This ecumenical paradigm and the nexus of international diakonia and ecumenical theological vision expanded as new humanitarian crises emerged in Palestine (1948) and Hong Kong (1948), followed by Korea in 1953 and later Biafra in 1967–1970. The newly established model for international diakonia came to be tested in all these crises, and cooperation between churches firmly established itself against the backdrop of these conflicts and the crises of the Second World War in Europe. It emerged as a response to the churches’ attempt to reconcile with themselves, their societies, and the gospel. This effort culminated in the formation of the ecumenical movement and its vision for a joyfully different world. Today, the pursuit of peace and justice remains at the forefront of the ecumenical movement’s mission. Contemporary conflicts and crises extend beyond traditional geopolitical boundaries, manifesting themselves not only between nations but also within nations and communities. Divisions arise among groups with differing cultural, economic, or ideological interests. Additionally, a heightened awareness of the intersectional nature of suffering and discrimination has emerged, accentuated by pandemics and climate crises. In response to these multifaceted challenges, the ecumenical movement – comprising the World Council of Churches, its partner churches, and numerous ecumenical organizations – engages in a diverse range of programs. These initiatives span the realms of peacebuilding, education, equality, climate action, and interreligious relations. Through collaborative efforts, they strive to address the complexities of our contemporary world and contribute to the advancement of a more just and harmonious global society.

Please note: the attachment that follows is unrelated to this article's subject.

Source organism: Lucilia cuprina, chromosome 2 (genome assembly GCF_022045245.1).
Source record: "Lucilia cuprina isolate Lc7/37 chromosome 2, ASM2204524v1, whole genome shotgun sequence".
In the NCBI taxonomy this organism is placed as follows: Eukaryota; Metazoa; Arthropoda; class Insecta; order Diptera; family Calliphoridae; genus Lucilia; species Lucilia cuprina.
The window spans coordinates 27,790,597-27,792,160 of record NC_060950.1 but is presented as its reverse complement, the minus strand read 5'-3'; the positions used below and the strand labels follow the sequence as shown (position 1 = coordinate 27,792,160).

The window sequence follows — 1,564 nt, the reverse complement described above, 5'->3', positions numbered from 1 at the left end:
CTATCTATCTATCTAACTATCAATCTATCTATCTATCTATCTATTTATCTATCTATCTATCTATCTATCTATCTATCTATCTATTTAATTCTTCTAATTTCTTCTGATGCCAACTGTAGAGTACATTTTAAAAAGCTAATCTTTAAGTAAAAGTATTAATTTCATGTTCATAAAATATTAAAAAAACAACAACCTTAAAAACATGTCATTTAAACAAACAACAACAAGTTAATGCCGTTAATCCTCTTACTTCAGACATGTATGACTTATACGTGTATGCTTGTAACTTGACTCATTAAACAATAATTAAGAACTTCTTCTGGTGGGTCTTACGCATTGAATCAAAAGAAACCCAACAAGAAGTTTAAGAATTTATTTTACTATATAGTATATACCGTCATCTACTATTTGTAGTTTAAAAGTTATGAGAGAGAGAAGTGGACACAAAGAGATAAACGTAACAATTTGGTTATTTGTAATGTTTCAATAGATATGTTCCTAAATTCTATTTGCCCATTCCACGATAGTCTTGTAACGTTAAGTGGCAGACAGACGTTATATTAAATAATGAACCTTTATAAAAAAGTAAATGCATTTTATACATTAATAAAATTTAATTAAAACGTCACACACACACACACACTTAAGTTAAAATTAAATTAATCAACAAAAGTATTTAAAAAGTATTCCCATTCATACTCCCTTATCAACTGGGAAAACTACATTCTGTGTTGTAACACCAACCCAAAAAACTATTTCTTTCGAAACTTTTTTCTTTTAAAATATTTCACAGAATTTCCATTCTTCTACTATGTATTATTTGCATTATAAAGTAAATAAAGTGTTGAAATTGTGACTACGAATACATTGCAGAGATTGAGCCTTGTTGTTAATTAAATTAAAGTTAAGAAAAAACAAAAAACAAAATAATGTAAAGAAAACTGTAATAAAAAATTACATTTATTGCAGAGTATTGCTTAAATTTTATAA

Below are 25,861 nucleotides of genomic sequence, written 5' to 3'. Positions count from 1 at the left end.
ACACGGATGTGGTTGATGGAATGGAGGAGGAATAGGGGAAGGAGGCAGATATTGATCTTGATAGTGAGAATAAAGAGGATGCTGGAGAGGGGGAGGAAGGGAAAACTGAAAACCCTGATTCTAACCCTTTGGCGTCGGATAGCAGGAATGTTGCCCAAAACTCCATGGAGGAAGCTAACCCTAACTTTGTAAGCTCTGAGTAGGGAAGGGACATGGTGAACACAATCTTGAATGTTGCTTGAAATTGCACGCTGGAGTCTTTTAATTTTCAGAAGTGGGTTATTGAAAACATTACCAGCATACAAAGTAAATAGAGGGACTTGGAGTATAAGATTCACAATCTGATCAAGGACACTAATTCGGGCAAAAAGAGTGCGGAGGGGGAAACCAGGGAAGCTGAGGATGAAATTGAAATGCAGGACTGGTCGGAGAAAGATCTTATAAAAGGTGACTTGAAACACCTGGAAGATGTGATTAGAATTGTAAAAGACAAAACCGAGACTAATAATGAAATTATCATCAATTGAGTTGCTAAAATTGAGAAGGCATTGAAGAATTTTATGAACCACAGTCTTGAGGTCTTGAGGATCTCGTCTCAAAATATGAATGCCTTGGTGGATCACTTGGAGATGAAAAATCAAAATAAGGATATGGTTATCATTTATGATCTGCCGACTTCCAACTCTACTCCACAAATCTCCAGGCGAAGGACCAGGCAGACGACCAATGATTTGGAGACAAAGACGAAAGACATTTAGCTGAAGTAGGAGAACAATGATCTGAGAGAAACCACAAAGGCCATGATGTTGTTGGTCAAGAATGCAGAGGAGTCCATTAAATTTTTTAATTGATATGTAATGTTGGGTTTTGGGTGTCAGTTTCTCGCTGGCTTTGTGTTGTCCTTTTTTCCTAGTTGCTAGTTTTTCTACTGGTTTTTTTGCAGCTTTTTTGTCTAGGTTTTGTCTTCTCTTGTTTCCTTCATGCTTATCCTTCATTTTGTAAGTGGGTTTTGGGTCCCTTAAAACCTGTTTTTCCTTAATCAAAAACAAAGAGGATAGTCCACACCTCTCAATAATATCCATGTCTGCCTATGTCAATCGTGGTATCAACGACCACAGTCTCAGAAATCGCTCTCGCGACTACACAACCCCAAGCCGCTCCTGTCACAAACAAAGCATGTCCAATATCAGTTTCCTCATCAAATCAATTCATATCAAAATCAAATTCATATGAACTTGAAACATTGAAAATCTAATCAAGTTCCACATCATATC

In her article, Sara Gehlin investigates two ecumenically important conferences – Stockholm 1925 and Lund 1952 – and brings to attention voices of ecumenical pioneers. Their message for peace in a world of conflict and war stands in contrast to other ecclesial voices who just a few years before the conference had blessed violent action, nationalism, and cannon-thunder on the political and military battlefields. Both conferences convey the same common message: overcoming pride, confessing guilt, expressing regret and walking the heavy way of conversion, that churches may break free of the destructive cycle of violence and militarism which societies had been caught up in during the wars. Also the more constructive understanding of peace as truth, righteousness, and love is emphasized in the conference discussions and proceedings, and the ecumenically important ‘Lund Principle’ is formulated: act together in all matters except those in which deep differences of conviction compels to act separately. Thus, the ecumenical movement and the ecumenical thinking became resources in the peacebuilding of churches as well as secular society.

In his contribution, Peter-Ben Smit focuses on the soteriology and ecclesiology of the Philippine Independent Church, the Iglesia Filipina Independiente (IFI), in the first part of the 20th century. The IFI was engaged in the striving for political independence, and the salvation amounted to – soteriology – and the understanding of the nature of the church – ecclesiology – were key ingredients in shaping the spiritual as well as the political profile of the church. However, rather than arguing for revolt against colonial administration a sense of belief in freedom as a key dimension in salvation became important liturgically as well as politically in its vision for freedom of church and freedom of nation.